Register Forgot login?

© 2002-2018
Encyclopaedia Metallum

Best viewed
without Internet Explorer,
in 1280 x 960 resolution
or higher.

Slightly more evolved than the cover's primates - 68%

Gutterscream, October 10th, 2017
Written based on this version: 1987, 12" vinyl, Mercenary Records

“…blackened darkness fills my world…“

Fish aren’t born expert swimmers. They’re kinda clumsy, in fact. Even as they grow into adulthood, different species are still better at it than some. The same is true about music, in this case thrash releases. There are some really lousy swimmers, like Executioner’s Break the Silence and steady stuff by the Texan Anihilator, but that’s not where Primal Scream’s one and only bait trap is deep-sixed. No, it’s not swimming with sharks, either. ‘87’s Volume One paddles alongside At War’s Ordered to Kill, Intrinsic’s s/t debut, Agony’s The First Defiance, Defiance’s Product of Society and so many others – crowded somewhere in the pack of anchovy, side by side, nose to ass and perhaps a fin or two more intriguing than the next that still garners little extraordinary attention while it flops around the net.

If some things about this NY trio prickle like these more interesting fins, one is the uncommon economy of two vocalists, bassist Rob Graham and drummer Steve Alliano (with the latter furthermore usual), despite being a hook that snags only a pair of these ten tracks. Truth is there’s not much difference between their testy, mid-grouch-toned dolphinese, and unlike Kreator, the idea is more flavorful than its actual taste.

The second fin has scales with more lightly engaging colors, here and there brighter than those around them like the somewhat foreboding initiations of “War And Sin” and “Last Breath”, the almost relaxed gallop and matching unstressed vocals of “Kill the Light”, the eruptive start that continues throughout “Poisoned” which is a top thrashstroker positioned wisely at the head of side two, and “Mr. McCreedy”, at least lyrically a cohort of Twisted Sister’s “Captain Howdy”, though as a host who prefers to entertain during his quests to torment, McCreedy gallivants around the house, fueled by different levels of satisfaction that vary through changing tempos and shifting rhythms instead of merely trying to haunt the place like the older and way more methodically infamous creepshow.

Bassist/pinch-fisherman Rob Graham descales some uniform timekeeping so his bass skills can enjoy short intervals of fresh water self-satisfaction and sunlight as provided by “Ignorance is No Excuse” and its rhythmically progressive anciness, “Scream ‘til You Bleed” (with bonus sunshine behind the mike) and the changeful “Mr. McCreedy”.

Aside from these bits that leap outta the water just a little, and while Primal Scream and Volume One’s not-so-shark-like-fin at least splits waves in some fashion, it’s not with above ordinary technique, intensity or overall achievement, at least not enough to scare most people outta the water. Perhaps a Volume Two woulda seen this fun through.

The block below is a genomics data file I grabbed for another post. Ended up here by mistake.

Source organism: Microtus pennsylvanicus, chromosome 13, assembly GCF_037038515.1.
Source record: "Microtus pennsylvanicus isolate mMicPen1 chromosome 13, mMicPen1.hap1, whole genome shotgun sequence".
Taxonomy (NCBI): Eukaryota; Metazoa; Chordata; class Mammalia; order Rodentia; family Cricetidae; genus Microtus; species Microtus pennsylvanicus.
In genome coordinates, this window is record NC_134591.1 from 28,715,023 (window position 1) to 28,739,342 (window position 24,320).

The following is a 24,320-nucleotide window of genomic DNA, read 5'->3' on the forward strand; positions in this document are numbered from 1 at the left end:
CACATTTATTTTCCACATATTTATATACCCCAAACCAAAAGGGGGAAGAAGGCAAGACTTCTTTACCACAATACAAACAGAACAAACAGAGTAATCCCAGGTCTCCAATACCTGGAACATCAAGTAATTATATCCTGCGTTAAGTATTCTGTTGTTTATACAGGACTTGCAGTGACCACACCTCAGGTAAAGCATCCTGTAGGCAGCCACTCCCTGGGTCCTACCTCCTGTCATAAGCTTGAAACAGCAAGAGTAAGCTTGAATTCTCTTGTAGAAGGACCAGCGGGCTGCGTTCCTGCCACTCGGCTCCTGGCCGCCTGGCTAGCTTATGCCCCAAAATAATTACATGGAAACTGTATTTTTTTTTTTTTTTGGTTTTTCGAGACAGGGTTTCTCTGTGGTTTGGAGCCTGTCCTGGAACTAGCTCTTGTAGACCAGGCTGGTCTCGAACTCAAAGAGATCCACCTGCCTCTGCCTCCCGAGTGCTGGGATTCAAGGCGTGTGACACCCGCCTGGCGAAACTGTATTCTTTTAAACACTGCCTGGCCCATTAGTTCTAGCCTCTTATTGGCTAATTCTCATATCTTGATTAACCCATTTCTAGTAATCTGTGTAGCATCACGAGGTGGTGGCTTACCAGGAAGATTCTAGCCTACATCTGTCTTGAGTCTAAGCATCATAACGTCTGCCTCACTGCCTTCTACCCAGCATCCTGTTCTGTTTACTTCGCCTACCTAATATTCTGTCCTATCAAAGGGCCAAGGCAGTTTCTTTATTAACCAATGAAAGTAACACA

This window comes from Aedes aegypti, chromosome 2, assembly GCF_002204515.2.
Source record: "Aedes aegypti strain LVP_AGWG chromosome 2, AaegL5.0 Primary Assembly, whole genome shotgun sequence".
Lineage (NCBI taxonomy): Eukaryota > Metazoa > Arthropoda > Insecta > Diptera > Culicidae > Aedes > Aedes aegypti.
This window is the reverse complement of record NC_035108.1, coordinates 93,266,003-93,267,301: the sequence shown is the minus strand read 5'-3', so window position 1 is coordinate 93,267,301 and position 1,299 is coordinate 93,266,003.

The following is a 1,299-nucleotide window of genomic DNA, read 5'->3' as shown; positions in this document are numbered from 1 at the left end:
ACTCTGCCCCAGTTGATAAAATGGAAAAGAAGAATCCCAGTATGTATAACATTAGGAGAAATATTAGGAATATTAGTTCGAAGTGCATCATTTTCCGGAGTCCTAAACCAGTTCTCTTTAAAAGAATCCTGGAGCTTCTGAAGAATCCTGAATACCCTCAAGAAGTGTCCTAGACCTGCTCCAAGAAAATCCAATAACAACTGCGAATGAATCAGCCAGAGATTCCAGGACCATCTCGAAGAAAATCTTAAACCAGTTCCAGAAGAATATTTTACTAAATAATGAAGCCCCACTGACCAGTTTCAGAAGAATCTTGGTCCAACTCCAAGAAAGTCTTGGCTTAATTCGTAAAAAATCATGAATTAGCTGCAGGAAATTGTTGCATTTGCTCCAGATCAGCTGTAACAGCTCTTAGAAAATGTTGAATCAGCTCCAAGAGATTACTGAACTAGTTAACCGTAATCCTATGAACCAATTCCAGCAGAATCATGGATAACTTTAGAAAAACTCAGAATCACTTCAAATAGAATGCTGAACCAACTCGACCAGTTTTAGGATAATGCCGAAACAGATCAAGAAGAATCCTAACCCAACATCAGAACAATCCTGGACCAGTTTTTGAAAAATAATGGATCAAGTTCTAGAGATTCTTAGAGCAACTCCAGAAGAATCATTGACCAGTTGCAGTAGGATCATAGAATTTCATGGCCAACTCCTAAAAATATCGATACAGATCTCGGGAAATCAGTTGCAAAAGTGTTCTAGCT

You were expecting maybe primate analogies? Bah.

Going congo in a concrete jungle - 68%

autothrall, October 18th, 2010

Snugged up firmly against the embankments of gutsy East Coast thrash, Primal Scream were yet another of those many lost voices of promise that once speckled the seaboard like hairy gorilla gangs, alongside Gothic Slam, Savage Thrust, Demolition Hammer, Wargasm and Indestroy, with a beef injected approach much manlier than an Anthrax or Overkill, though perhaps not so explosive or expressive in delivery. But their sole official offering Volume One has a certain, undying character to it, through the run and gun, boxy guitar tones, assertive production standards, classic riffing foundations (Metallica, Hallows Eve, etc.) or even the slightly crossover appeal the band often skirts, in particular the vocals circa Cro-Mags, D.R.I. and so forth.

Ultimately, Volume One is the sort of thrash record you break out from time to time when you just want something other than the legends who occupy most of your attention span. There are few if any songs here that will hold onto your cranial lobes forever, but if you seek something refreshingly niche and still sounding like it just rolled out of the garage with a fresh layer of paint, you could do a lot worse. "War and Sin" recalls the hardcore rage of a Crumbsuckers meets S.O.D., while "Last Breath" builds this slowly grooving, bass-driven atmosphere, bluesy guitars wailing off until the butcher arrives with the big riffing bill. There are a few tasty speedsters like "Poisoned" and "Mr. McCreedy", but the band never sticks to a single tempo, so you have a nifty variety that holds your attention despite the primordial feel of the riffs. I wouldn't describe the material as particularly strong, but it is particularly fun, like taking a tire iron to your most hated neighbor's property while you're mad on beer suds.

The vocals here were offered by drummer Steve Alliano and bassist Rob Graham, and they mix up crude masculine barking, gang shouts and something more decrepit, like a mad mortician. Occasionally, as with "Ignorance is No Excuse" or the weak higher pitched vocals of "Kill the Light", it doesn't quite come together, but even here the pure steel honesty of the rhythm guitars prevents the material from becoming a train wreck. Leads are heavily blues based, some simple and easily improvised, some showing a little more spunk. I guess if D.R.I., Motorhead and Metallica circa 1983 had a jam session it might turn out something like Volume One. That looks amazing on paper, and it's not bad on record, but how much value you'll derive from its nostalgic, bruised siren call will depend on just how willing you are to overlook the relative lack of intricacy and originality when there were (and still are) so many better superior options in this genre.